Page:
Now, my brother and I have known one or two bartenders in our time and we like to think we are familiar with their ways. For one of them to run out of a bar to offer us something free was unique in both of our considerable experiences. But, the word “free” translates well in any language and in no time we were back inside toasting our good fortune with limoncellos. The radar was now up, however, and while we were as complimentary and cordial as we could be, we later spent some time trying to figure out what was going on. We never did come to a satisfactory conclusion.






Settling into Butte Aux Cailles

Having found round trip flights to Paris for $426 pp, the next order of business was to find a place to stay. For this, we ruled out hotels immediately. We needed an apartment. So, time to call up AirBnb to see what they had to offer, which was plenty. Rich and Sis both agreed that they did not want to have to climb stairs, so that limited the search right away. And, it was a quick reminder that in France a first-floor apartment is actually on what we know as the second floor. So you would often see a first floor apartment advertised as being over, say, a bakery. Not what we wanted. We wanted a ground floor place. And, again, there were several available, but we needed to refine the search further.

My brother and I had recently shared a cabin in the wilds of Canada, so we were already aware that ear plugs and ventilation were a high priority. No need to subject Sis to that, so the best bet would be a separate area for her. Surprisingly, many of the apartments had one or more beds on a loft, which meant climbing a ladder to get to them. This was no more welcome than stairs, so the search continued.

And, of course, a further consideration was location. We needed quick access to the Metro. Paris is divided into districts, called arrondissements. The smaller the number, the closer you are to the central city and, generally, the more expensive the accommodations. But, the metro system is so good, you can easily be in the central city from the outlying areas in a matter of minutes.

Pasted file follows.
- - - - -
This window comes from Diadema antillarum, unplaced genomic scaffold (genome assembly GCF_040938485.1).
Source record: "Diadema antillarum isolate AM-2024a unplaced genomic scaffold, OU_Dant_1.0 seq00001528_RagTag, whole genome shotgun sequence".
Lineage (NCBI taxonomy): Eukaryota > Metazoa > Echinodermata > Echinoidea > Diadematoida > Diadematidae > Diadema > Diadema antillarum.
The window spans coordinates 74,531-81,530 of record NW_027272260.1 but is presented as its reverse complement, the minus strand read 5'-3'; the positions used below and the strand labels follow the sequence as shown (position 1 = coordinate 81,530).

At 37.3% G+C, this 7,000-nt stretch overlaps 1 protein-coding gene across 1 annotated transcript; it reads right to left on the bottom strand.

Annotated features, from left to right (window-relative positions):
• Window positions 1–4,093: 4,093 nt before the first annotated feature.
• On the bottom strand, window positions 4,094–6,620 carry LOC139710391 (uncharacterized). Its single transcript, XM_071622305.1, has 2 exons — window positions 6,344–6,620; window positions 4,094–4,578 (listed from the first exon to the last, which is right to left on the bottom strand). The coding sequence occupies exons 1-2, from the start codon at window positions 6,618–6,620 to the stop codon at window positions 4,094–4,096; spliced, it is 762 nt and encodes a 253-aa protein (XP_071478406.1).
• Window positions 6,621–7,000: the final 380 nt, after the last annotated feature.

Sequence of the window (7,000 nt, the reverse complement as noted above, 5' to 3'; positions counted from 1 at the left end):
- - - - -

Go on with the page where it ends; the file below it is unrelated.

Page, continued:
After the exchange of several e-mails we settled on a place in the 13th arrondissement near the metro hub called Place d’Italie. First, it was on the ground floor, it had one bedroom separated from the others and three single beds. It also had a nice courtyard, kitchen and bath. Previous tenants gave it rave reviews. I contacted the owner to confirm availability and we booked it. Seven nights for $400 per person, or, $57 per night.

After Air France had changed our arrival time to 8:45 am, I contacted our host, Catherine, to let her know. She said she would have a nice French breakfast waiting for us. That’s when we knew we had found a winner!

Upon arrival at Charles De Gaul, however, we had a few items of business to attend to. The first was to purchase a two-day museum pass, which saves considerably on entrance fees to the great museums of Paris. The second was to purchase a Navigo Découverte pass. This pass gives us unlimited use of all Paris buses and trains. There are two train systems in Paris, the regular metro and the RER, or regional express railroad. This pass was good for both and it cost 23 euro plus 5 euro for the week. The problem with the pass is that it is effective only from Monday through Sunday. Since we were arriving on a Tuesday we had already lost a day, but it was still much cheaper than buying individual tickets. To buy a Navigo card you have to have a photo of yourself, like a passport photo, only smaller. We had done this before we arrived, so we were ready for them. The Navigo is actually a plastic card holder. You stick your picture onto the insert, along with your newly activated card and you are good to go. The purchase and assembly process took longer than we had hope, plus it is about an hour ride from the Airport to the apartment, so we didn’t arrive until about noon. Still, Catherine was waiting for us with a very nice breakfast of baguette slices and croissants with honey and jellies and coffee and very pleasant conversation. I had brought for her a box of Dietz’s chocolates from home, and while it might seem like madness to bring chocolates to Paris, we know Dietz’s can hold their own anywhere in the world, and they were much appreciated.